Too late? – Kieran Egan

 

Mrs. Reardon walks down the pavement

which is more broken now than when 

she pushed four different children in their prams,

two of whom will be at the funeral today,

of the man she married

because the man she loved married her friend.

Her friend died last year and the man she loved

will also be at the funeral of the man she married.

The man she loved realized too late, too late

that he cared less for the woman he married

than for Patsie Reardon, née Walsh, of days long gone.

 

Mrs. Reardon and the man she still loved 

passed on this street with their children in prams, 

then he with a son and football and she with ballet shoes and a daughter

then walking with further sons and daughters, some taller than either of them.

 

Would he, after the funeral and after due time . . . ?

Her heart and stomach were afraid and light and excited.

Or will the formal reserve they had cultivated like a shell

be now so hard they can no longer break through it?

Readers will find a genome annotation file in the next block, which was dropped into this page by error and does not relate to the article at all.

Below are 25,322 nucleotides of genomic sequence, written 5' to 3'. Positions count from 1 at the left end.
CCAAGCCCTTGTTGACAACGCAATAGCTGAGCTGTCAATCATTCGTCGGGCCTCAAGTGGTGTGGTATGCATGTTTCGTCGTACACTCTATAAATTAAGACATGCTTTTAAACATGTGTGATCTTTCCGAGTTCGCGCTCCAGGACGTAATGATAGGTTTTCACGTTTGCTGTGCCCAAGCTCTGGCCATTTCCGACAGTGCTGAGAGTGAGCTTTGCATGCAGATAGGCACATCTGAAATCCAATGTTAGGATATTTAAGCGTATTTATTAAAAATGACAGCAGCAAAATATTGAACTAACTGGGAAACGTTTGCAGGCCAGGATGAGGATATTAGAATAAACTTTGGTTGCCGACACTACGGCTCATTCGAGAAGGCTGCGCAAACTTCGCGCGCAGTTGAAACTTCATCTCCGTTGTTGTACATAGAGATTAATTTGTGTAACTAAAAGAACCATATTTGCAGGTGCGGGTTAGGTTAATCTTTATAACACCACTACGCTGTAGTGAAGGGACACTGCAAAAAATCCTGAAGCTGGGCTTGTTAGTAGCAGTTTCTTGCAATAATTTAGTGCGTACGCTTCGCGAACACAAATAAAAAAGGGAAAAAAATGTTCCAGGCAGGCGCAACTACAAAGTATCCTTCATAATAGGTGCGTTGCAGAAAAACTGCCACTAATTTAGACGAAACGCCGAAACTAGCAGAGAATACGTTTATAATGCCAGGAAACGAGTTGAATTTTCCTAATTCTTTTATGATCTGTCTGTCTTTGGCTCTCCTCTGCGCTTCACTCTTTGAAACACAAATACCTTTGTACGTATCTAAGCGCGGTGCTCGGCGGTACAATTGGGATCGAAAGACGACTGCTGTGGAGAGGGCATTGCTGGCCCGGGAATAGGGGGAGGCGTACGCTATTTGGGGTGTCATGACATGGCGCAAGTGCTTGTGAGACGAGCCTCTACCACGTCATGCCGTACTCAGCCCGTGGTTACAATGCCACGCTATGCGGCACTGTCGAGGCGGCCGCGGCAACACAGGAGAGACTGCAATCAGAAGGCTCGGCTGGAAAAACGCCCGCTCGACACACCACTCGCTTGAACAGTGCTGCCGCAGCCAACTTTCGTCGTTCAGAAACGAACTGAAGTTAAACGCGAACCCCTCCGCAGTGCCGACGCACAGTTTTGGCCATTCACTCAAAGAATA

Were they still the two who had once loved each other?

His once hair . . . her once taut skin . . .

 

 

unnamed (2)Kieran Egan lives in Vancouver, Canada. His poems have appeared or are forthcoming in Quills (Canada), Literary Review of Canada, Dalhousie Review (Canada), High Window (UK), Orbis (UK), Raintown Review (USA), Envoi (UK), Shot Glass Journal (USA), Qwerty (Canada), Snapdragon (USA), The Antigonish Review (Canada), Acumen (UK), Canadian Quarterly and The Interpreter’s House (U.K); also shortlisted for the John W. Bilsland Literary Award, 2017 and for the TLS Mick Imlah prize 2017.

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And Then At Times – Charles Bane, Jr

 

And then at times

the dips of our marriage are

no different than the falling

into love in Richmond Park

before we started home, and I

wrote every day until the motion

of the ship made me certain that

for every berth going out,

new souls put in, spit from

foam. If I could read Greek or

understand the errand of the

cardinal we watch for with coffee

in our hands, I could make poetry

on the tips of fence spears where

he stops and the fire of you would

go urgently from land to land.

 

charles bane jr - bustCharles Bane, Jr. is the American author of three collections of poetry including the recent “The Ends Of The Earth: Collected Poems” (Transcendent Zero Press, 2015) and “The Ascent Of Feminist Poetry”, as well as “I Meet Geronimo And Other Stories”  (Avignon Press, 2015) and “Three Seasons: Writing Donald Hall” (Collection of the Houghton Library, Harvard University). He created and contributes to The Meaning Of Poetry Series for The Gutenberg Project. See more at http://charlesbanejr.com.